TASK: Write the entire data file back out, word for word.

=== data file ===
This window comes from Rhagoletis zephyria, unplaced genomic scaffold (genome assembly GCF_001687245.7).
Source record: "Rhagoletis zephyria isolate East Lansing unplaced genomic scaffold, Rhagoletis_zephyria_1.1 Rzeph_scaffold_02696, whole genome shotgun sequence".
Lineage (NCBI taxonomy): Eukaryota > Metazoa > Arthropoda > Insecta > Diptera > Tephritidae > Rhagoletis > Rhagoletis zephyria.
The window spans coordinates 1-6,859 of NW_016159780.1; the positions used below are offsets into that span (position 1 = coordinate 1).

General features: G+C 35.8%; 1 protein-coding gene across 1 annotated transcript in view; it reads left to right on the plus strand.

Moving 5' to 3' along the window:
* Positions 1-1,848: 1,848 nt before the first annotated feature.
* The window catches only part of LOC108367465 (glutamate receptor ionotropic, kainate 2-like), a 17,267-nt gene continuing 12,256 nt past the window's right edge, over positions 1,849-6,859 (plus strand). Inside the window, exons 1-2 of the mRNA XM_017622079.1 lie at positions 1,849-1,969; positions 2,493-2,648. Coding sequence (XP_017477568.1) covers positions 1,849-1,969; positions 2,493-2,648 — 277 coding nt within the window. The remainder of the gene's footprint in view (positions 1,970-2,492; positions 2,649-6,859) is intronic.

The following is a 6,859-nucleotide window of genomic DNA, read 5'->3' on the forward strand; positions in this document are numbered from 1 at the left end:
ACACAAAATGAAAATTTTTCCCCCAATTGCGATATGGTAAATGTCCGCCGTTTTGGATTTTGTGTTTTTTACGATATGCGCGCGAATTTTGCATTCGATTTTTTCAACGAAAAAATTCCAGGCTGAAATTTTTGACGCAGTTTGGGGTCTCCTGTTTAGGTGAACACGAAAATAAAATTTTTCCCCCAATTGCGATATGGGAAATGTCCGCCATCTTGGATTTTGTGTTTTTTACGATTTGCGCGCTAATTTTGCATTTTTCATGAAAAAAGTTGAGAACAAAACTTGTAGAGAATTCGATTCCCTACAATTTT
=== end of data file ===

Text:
This window comes from Rhagoletis zephyria, unplaced genomic scaffold (genome assembly GCF_001687245.7).
Source record: "Rhagoletis zephyria isolate East Lansing unplaced genomic scaffold, Rhagoletis_zephyria_1.1 Rzeph_scaffold_02696, whole genome shotgun sequence".
Lineage (NCBI taxonomy): Eukaryota > Metazoa > Arthropoda > Insecta > Diptera > Tephritidae > Rhagoletis > Rhagoletis zephyria.
The window spans coordinates 1-6,859 of NW_016159780.1; the positions used below are offsets into that span (position 1 = coordinate 1).

General features: G+C 35.8%; 1 protein-coding gene across 1 annotated transcript in view; it reads left to right on the plus strand.

Moving 5' to 3' along the window:
* Positions 1-1,848: 1,848 nt before the first annotated feature.
* The window catches only part of LOC108367465 (glutamate receptor ionotropic, kainate 2-like), a 17,267-nt gene continuing 12,256 nt past the window's right edge, over positions 1,849-6,859 (plus strand). Inside the window, exons 1-2 of the mRNA XM_017622079.1 lie at positions 1,849-1,969; positions 2,493-2,648. Coding sequence (XP_017477568.1) covers positions 1,849-1,969; positions 2,493-2,648 — 277 coding nt within the window. The remainder of the gene's footprint in view (positions 1,970-2,492; positions 2,649-6,859) is intronic.

The following is a 6,859-nucleotide window of genomic DNA, read 5'->3' on the forward strand; positions in this document are numbered from 1 at the left end:
ACACAAAATGAAAATTTTTCCCCCAATTGCGATATGGTAAATGTCCGCCGTTTTGGATTTTGTGTTTTTTACGATATGCGCGCGAATTTTGCATTCGATTTTTTCAACGAAAAAATTCCAGGCTGAAATTTTTGACGCAGTTTGGGGTCTCCTGTTTAGGTGAACACGAAAATAAAATTTTTCCCCCAATTGCGATATGGGAAATGTCCGCCATCTTGGATTTTGTGTTTTTTACGATTTGCGCGCTAATTTTGCATTTTTCATGAAAAAAGTTGAGAACAAAACTTGTAGAGAATTCGATTCCCTACAATTTT